Is there a grammatical term (in either German or English) to refer to different German nouns with the same spelling but different genders?

In particular, I am referring to items on this list such as das Zoll (the inch) vs der Zoll (customs), etc.

I'm not sure that I would call them homonyms or heteronyms but I don't know how much I can bend English vocabulary since English lacks the concept of nouns having a gramatical gender.

1 Answer 1


These are indeed homonyms or hetereonyms (Homonyme / Heteronyme) in German. Their classifications fit perfectly

Words with the same spelling and same pronounciation but different meaning (Homonym)

As amadeusamadeus has noted in the comments, homonyms with different gender are sometimes refered to as uneigentliche Homonyme (improper homonyms)

Words with the same spelling, but different pronounciation and meaning (Heteronym)

A less technical term for homonyms is the German game Teekesselchen where people describe a word with different meanings (and possible different articles), which another group of people then have to guess.

An example for a German Heteronym would be

Das Band (the ribbon)
Die Band (the band, pronounced as in English)

  • I guess in English, the term homonym often implies different spelling but same pronunciation (e.g. there vs their) however the German usage of Homonym is closer. But does German have Heteronyms? Are any of those items on that list pronounced differently than their pair? Commented Aug 19, 2020 at 11:46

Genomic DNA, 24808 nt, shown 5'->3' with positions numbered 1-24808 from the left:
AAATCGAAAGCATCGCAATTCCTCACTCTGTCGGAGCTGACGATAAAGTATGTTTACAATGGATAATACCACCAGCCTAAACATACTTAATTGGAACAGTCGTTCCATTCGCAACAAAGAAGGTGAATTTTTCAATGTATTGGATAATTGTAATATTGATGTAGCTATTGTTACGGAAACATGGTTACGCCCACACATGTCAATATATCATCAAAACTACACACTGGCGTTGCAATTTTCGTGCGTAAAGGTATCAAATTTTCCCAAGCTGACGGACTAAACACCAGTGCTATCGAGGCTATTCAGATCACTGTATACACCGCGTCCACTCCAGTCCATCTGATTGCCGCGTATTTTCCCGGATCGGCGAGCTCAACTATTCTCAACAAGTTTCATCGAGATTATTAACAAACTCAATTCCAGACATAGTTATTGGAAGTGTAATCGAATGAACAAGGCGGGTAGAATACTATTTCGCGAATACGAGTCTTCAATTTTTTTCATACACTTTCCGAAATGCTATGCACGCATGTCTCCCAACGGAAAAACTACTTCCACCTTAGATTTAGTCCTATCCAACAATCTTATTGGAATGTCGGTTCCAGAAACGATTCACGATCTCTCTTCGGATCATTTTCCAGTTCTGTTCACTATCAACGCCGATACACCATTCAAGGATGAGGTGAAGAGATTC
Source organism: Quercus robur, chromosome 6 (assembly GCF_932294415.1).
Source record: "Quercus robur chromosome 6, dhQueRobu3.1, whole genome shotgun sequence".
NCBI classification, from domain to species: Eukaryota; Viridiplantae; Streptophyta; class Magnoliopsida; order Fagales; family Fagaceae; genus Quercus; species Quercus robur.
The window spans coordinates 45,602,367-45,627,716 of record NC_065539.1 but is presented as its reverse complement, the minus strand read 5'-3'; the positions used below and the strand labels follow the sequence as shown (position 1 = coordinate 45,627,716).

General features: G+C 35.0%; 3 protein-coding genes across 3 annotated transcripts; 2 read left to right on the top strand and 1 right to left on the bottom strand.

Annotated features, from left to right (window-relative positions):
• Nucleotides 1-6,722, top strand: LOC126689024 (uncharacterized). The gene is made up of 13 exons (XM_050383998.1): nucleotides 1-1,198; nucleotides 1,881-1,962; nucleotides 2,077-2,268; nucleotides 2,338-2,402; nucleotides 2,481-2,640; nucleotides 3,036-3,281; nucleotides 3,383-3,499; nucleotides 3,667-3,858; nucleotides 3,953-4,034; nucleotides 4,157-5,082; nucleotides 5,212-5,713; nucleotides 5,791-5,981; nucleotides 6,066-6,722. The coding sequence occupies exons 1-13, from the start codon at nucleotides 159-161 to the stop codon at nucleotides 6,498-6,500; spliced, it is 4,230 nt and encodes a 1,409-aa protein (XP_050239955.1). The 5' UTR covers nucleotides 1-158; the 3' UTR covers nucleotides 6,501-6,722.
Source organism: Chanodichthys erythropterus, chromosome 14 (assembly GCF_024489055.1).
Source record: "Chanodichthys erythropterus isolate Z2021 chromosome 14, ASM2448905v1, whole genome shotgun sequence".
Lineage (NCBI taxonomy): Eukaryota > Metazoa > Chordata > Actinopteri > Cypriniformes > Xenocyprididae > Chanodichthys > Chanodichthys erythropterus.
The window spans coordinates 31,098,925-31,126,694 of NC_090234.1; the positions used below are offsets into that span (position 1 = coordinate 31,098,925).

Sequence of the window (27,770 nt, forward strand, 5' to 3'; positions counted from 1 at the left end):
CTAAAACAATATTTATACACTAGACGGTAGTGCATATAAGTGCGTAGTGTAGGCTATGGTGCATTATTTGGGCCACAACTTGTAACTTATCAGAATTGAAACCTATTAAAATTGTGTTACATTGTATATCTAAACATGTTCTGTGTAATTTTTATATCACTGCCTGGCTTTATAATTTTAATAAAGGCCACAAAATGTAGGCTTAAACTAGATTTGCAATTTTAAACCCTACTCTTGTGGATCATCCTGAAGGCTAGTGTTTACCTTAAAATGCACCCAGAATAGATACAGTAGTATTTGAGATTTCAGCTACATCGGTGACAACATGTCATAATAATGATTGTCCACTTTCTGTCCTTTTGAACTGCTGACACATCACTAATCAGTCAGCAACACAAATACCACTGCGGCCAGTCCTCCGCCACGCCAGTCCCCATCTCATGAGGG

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    I agree that they're homonyms, but the OP asked whether there was a term for differently gendered homonyms. That's slightly more specific: wouldn't be it possible for two German homonyms to be of the same gender?
    – rjpond
    Commented Aug 19, 2020 at 11:46
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    Partial homonyms that differ, e.g., in gender are sometimes called uneigentliche Homonyme. Commented Aug 19, 2020 at 12:16
  • I addressed some comments. Commented Aug 19, 2020 at 12:41
  • other examples: "die Bank" - has a lot of meanings: financial institute, bench, riverside ... etc. | "die Feder" --> feather, a steel-spring, pen ... etc. In both examples same gender and equal pronouncing - the meaning depends only on the current context. A lot of another examples and differences at: de.wikipedia.org/wiki/Homonym Commented Aug 21, 2020 at 11:30

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